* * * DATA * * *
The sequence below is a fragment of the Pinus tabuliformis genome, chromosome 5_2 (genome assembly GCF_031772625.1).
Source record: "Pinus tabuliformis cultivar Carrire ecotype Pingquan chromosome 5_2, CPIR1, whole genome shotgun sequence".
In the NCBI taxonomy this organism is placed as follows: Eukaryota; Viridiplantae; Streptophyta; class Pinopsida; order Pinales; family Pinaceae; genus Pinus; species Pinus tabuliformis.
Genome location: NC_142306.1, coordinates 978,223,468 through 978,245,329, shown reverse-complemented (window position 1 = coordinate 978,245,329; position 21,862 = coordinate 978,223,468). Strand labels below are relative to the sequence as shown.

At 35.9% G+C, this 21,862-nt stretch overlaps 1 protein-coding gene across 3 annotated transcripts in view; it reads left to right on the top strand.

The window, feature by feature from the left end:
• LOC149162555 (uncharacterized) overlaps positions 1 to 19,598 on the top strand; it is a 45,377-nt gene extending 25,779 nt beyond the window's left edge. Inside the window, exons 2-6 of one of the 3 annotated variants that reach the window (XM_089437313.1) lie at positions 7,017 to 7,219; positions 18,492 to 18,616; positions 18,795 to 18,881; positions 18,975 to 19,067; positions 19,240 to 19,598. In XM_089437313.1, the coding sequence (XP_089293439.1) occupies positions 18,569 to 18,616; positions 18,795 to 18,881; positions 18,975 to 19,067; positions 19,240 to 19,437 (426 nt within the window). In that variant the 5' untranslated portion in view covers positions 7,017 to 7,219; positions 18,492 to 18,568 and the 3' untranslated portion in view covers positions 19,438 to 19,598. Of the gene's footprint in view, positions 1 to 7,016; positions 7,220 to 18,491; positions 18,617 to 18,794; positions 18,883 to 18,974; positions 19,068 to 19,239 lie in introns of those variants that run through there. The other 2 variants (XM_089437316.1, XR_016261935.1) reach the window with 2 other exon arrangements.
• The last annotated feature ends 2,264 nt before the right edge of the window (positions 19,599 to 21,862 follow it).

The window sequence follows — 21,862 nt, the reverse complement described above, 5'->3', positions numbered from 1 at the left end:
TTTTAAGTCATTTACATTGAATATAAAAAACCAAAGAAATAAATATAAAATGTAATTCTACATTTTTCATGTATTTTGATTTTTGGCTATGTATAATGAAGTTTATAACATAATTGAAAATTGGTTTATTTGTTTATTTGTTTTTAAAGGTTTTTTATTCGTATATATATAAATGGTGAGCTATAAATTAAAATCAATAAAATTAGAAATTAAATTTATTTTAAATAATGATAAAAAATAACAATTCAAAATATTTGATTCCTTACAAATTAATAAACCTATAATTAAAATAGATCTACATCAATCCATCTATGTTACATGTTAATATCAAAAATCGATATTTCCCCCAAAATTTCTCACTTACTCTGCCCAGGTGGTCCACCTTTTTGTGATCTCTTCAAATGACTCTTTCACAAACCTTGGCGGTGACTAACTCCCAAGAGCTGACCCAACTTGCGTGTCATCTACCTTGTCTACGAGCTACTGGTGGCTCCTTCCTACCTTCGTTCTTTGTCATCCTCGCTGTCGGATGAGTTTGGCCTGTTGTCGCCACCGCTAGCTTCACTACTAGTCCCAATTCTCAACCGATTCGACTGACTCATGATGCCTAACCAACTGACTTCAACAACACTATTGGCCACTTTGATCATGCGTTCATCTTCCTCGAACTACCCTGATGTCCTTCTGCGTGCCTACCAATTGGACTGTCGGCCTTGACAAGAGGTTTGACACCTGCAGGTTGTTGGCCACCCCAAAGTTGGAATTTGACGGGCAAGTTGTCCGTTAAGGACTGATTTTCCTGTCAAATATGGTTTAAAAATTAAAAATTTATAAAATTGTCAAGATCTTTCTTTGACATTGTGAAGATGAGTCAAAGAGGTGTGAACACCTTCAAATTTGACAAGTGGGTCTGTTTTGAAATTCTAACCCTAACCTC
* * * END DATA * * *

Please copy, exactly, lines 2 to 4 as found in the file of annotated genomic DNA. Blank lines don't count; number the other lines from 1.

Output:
Source record: "Pinus tabuliformis cultivar Carrire ecotype Pingquan chromosome 5_2, CPIR1, whole genome shotgun sequence".
In the NCBI taxonomy this organism is placed as follows: Eukaryota; Viridiplantae; Streptophyta; class Pinopsida; order Pinales; family Pinaceae; genus Pinus; species Pinus tabuliformis.
Genome location: NC_142306.1, coordinates 978,223,468 through 978,245,329, shown reverse-complemented (window position 1 = coordinate 978,245,329; position 21,862 = coordinate 978,223,468). Strand labels below are relative to the sequence as shown.